Dan Brooks, Ph.D.
Curator of Vertebrate Zoology, HMNS
When I first arrived at the museum in 1999, I ‘inherited’ the Farish Hall of Texas Wildlife, and the Frensley Hall of African Wildlife. Well the latter was fully updated a few years ago with generous support from Robert and Annie Graham. But the Farish Hall is another story – it will wait a few years to receive a full makeover, as part of the HMNS’s exciting expansion.
Anyway, back to the new halls I ‘inherited’, as I made the initial rounds as a young Curator 11 years ago, I realized there were some truly rare (e.g., Black Bear), endangered (e.g., Attwater’s Prairie Chicken), and sadly in some cases extinct (e.g., Red Wolf) species in Farish Hall. Despite this fact, some rather common Texas mammals were missing – most noticeable were the Virginia Opossum and the Striped Skunk.
So I bided my time, wondering how long it would take until the Docents noticed this overlooked fact and began to bug me to do something about it. Well, for those of you keeping score, it took about six or seven years. But alas, as of 23 November 2009, I’m thrilled to report that we now have representation of both the Virginia Opossum and the Striped Skunk in the Piney Woods and Carnivore dioramas, respectively. Following are some natural history notes.
Striped Skunk (Mephitis mephitis)
This is the most common species of skunk in our region. Few people realize that there are at least 10 species of skunks distributed throughout the New World. In North America, there are a couple of species each of the striped (Mephitis) group and spotted (Spilogale) group, with the hog-nosed skunk (Conepatus) dispersing southward, where it radiates into several species in South America.
Skunks are members of the Carnivoran Family, Mustelidae. This includes otters, badgers, weasels and other similar forms. Like many medium-sized Carnivorans, the skunk has a strong musk gland. So strong in fact, that the skunk has a well-known reputation for its scent gland, which produces a musky odor. This odor is not uncommon when skunks are involved in roadway mortalities. They can also voluntarily shoot the scent directly at whatever varmint (including a person) is bothering them. Just like rattlesnakes sounding off their warning before striking, a skunk will stamp its feet and flag it’s tail before spraying.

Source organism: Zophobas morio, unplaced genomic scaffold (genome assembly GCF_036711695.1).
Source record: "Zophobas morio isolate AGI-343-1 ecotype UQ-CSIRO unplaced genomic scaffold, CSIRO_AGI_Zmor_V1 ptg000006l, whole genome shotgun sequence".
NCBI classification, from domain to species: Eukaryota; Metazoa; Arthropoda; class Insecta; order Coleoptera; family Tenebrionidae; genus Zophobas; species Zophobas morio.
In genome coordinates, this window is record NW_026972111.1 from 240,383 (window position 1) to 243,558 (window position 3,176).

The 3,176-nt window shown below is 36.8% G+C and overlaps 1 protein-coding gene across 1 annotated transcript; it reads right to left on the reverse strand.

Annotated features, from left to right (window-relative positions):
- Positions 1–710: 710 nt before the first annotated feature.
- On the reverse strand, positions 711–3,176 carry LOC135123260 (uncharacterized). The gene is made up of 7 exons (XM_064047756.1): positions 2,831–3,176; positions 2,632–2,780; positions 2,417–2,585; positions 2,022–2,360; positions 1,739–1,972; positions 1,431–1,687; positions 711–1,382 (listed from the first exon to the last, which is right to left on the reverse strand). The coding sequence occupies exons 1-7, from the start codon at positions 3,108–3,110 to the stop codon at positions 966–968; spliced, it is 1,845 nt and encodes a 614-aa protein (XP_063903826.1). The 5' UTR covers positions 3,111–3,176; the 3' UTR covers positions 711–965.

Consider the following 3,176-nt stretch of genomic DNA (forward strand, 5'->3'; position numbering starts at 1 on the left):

Skunks are omnivorous, eating a wide variety of food, including cannibalized carrion – it’s not unusual to find more than one road mortality at a give site, since live skunks will forage upon road killed skunks, then becoming a victim of vehicle mortality themselves.
Virginia Opossum (Didelphis virginiana)
Of the more than 300 species of Marsupials extant today, 230 are found Australia and surrounding islands, and 85 are endemic to the New World. Of these, only one occurs in the United States and Canada – the Virginia Opossum, or simply ‘Possum’ as it’s known in this region.
Like all marsupials, the young are not as fully developed as other mammals when born. They claw their way to the mother’s pouch, where they develop for a couple of months. As the young get older they will ride on the mother’s back, and there can be several young per litter.
To ward off predators, they can open their mouth very wide and display their vast array of teeth – 50 teeth in all! They may hiss and make noise as well, but the famous saying ‘playing possum’ comes from this marsupial’s ability to feign death by going limp. Possums are omnivorous, eating a wide variety of food, and it’s not unusual to find them rummaging through a garbage can. Their sense of smell is well developed to compensate their poor eyesight. Although their tail is prehensile, it’s not strong enough to support their weight, such as a New World monkey’s prehensile tail for example. They do use the tail for balance however.
Range across seven biomes to explore the entire continent of Africa in the Farish Hall of Texas Wildlife, a permanent exhibition at the Houston Museum of Natural Science.